\"\"To Andrew: You see roads like this everywhere in The Netherlands. The inventor is obviously Dutch (as am I) and it is a brilliant idea to spare the backs of the workers, so why would it not go over well? These kinds of roads are easy to maintain. You do not get the usual pot holes and broken bricks are simply replaced. They are also good for the dispersal of rain which both runs off and is absorbed through the sand beneath. The textured surface is good for traction. Do not under-estimate the practical Dutch.
comment Pieter - November 15, 2010 @ 10:11 pm PST
Having lived in The Netherlands for 10 years and still spending about 10 days per month there for my employer for the last 5 and 1/2. I am going to have to agree with you about the maintenance issues, relaying of cables, servicing sewer lines etc. These pavers make it very easy. However, I can not agree with you about traction. I\'ve been on icy conditions on the pavers and on icy conditions on asphalt. Give me rough surface asphalt over the pavers in cold weather and I\'m a happy man. I\'ve slid around on those pavers and with the smallest amount of frost they become slippery.
I heb er meer dan 10 jaar in Nederland gewoond. En voor het laatste vijf en een half jaar ga ik heen en weer slingeren voor ongeveer 10 dagen per maand in Nederland. Ik ben er niet met je eens over die \"Klinkers\" die zijn lang niet zo goed in het sneeuw en ice. Verder zijn ze well heel goed. Excuses voor mijn Neder-Engels.
16th November, 2010 @ 6:23 a.m. (California Time)
I wonder why there isn\'t a hopper to feed sand into a screed as a first step before the chute. Maybe it needs to be compacted first. I would load the bricks as palletized loads rather than knocking them over, then scooping, then dumping. BUT, very cool, very simple, I like it!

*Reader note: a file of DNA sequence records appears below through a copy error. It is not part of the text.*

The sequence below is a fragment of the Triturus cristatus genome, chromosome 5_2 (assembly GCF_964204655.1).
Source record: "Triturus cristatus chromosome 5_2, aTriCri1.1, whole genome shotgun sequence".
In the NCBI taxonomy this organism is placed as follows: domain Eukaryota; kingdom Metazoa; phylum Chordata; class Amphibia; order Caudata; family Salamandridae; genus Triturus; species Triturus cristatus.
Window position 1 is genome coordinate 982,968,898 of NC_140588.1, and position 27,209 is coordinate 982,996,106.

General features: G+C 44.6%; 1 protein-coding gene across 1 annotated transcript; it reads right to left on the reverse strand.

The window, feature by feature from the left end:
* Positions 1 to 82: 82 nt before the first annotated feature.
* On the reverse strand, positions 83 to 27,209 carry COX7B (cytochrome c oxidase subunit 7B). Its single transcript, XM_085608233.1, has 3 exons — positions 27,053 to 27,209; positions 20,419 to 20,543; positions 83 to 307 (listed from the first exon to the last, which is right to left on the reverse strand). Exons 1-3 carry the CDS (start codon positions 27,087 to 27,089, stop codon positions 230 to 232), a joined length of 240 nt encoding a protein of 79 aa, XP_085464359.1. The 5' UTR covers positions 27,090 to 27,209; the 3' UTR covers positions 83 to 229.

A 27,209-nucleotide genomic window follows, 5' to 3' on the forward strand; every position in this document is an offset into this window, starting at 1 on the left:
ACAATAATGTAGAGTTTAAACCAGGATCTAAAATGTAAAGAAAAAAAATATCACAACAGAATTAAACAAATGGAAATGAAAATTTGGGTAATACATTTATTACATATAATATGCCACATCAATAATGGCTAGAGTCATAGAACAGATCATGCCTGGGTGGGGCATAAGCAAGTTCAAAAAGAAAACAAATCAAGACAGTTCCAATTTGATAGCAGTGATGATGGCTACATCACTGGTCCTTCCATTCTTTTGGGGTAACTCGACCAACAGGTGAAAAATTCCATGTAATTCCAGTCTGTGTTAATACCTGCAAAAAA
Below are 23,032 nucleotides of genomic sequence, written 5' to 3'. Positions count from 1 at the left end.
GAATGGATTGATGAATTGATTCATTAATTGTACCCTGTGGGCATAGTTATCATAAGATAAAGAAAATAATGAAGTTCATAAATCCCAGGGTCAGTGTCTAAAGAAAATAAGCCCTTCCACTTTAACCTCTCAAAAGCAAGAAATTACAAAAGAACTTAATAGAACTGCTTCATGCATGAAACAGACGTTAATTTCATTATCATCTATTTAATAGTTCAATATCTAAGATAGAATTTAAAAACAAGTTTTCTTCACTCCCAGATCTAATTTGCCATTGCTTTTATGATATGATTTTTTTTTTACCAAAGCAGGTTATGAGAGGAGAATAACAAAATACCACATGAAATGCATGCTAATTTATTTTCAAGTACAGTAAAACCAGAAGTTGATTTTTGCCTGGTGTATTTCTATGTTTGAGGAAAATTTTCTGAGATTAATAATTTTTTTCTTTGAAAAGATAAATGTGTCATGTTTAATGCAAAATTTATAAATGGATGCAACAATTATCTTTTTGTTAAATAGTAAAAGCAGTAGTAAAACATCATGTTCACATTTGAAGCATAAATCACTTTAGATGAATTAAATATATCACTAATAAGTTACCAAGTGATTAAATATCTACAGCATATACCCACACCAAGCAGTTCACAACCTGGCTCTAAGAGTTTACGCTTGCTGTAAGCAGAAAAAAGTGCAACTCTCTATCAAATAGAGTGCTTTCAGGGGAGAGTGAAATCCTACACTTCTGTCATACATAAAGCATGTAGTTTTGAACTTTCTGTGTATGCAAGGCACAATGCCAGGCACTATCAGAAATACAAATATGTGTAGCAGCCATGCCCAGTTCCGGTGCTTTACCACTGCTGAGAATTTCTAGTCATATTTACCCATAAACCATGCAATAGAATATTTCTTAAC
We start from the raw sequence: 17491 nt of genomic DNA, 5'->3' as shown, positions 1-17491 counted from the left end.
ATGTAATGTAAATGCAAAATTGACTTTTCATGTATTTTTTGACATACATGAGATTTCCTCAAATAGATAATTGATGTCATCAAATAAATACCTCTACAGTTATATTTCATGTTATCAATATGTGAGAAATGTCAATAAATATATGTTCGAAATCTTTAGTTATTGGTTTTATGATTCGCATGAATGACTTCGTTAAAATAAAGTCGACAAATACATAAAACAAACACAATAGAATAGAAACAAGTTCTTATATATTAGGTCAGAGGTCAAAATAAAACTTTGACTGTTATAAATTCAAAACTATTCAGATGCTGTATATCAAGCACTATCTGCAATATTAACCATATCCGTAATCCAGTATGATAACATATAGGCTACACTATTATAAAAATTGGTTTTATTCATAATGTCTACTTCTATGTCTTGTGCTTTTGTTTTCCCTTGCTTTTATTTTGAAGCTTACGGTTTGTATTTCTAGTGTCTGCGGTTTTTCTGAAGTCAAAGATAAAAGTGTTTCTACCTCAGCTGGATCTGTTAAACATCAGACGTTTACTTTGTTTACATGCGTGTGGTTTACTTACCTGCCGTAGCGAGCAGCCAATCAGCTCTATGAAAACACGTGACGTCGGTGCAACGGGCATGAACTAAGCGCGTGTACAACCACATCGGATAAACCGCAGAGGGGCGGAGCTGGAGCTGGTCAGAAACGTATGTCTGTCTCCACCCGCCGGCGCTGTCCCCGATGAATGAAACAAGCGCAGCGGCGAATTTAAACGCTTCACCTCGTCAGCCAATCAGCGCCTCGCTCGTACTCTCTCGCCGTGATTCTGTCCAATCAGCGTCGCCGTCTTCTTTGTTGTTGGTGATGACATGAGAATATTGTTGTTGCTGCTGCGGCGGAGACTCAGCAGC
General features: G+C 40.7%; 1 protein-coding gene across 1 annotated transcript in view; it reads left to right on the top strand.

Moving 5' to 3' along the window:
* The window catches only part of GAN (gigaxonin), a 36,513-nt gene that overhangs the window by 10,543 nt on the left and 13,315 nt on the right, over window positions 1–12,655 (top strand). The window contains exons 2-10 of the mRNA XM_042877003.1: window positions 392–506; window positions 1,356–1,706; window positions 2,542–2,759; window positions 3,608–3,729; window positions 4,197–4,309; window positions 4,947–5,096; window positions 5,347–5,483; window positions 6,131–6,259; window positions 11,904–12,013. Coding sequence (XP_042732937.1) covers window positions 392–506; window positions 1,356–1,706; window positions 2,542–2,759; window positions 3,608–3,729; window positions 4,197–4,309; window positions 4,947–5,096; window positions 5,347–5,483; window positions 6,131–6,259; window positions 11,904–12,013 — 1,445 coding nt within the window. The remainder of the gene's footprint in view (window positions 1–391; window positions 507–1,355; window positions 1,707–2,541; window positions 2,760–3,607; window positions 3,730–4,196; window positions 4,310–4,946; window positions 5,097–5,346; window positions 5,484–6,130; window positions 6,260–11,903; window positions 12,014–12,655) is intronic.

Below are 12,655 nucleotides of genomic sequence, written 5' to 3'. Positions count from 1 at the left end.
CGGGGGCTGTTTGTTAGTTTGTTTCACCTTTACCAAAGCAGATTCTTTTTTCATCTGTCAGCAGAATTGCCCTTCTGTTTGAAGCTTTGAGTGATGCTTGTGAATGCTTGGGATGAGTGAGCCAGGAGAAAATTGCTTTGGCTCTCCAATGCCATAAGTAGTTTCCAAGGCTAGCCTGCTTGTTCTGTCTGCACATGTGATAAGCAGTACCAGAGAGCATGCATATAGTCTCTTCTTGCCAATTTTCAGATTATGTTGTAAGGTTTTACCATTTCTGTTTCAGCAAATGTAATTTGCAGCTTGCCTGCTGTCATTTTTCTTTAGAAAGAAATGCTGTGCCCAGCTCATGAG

Bruce H. Anderson
16th November, 2010 @ 10:08 a.m. (California Time)
Dutch brick paver great idea. As a road bicyclist, I would question how smooth the surface is, though.
A smaller, garden sized paver 1 to 2 meters wide could be a really good investment for a landscaping company.
I wonder if you threw enough hot dough and melted cheese into the hopper, you could lay out the world\'s largest pizza.
You gotta love human creativity. Thanks Gizmag.
16th November, 2010 @ 12:25 p.m. (California Time)
Where I live their is a small area downtown, a very old area, where their is a few blocks of cobblestone...its bumpy as hell. I guess this \"tech\" is good for parks and stuff, but not roads people drive on.
16th November, 2010 @ 3:36 p.m. (California Time)
brilliant idea from which others will add their slant on pavers
16th November, 2010 @ 5:29 p.m. (California Time)
This a great invention. i can only imagine at higher speeds these pavers eat up tires.
and to dennis concrete slab highways last 40years. Asphalt last 20 but costs half i dont think pavers can be use for highway speeds.
16th November, 2010 @ 11:21 p.m. (California Time)
Fantastisch idee ! As an occupation health physician I can only applaud the benefits for the bricklayer community !!!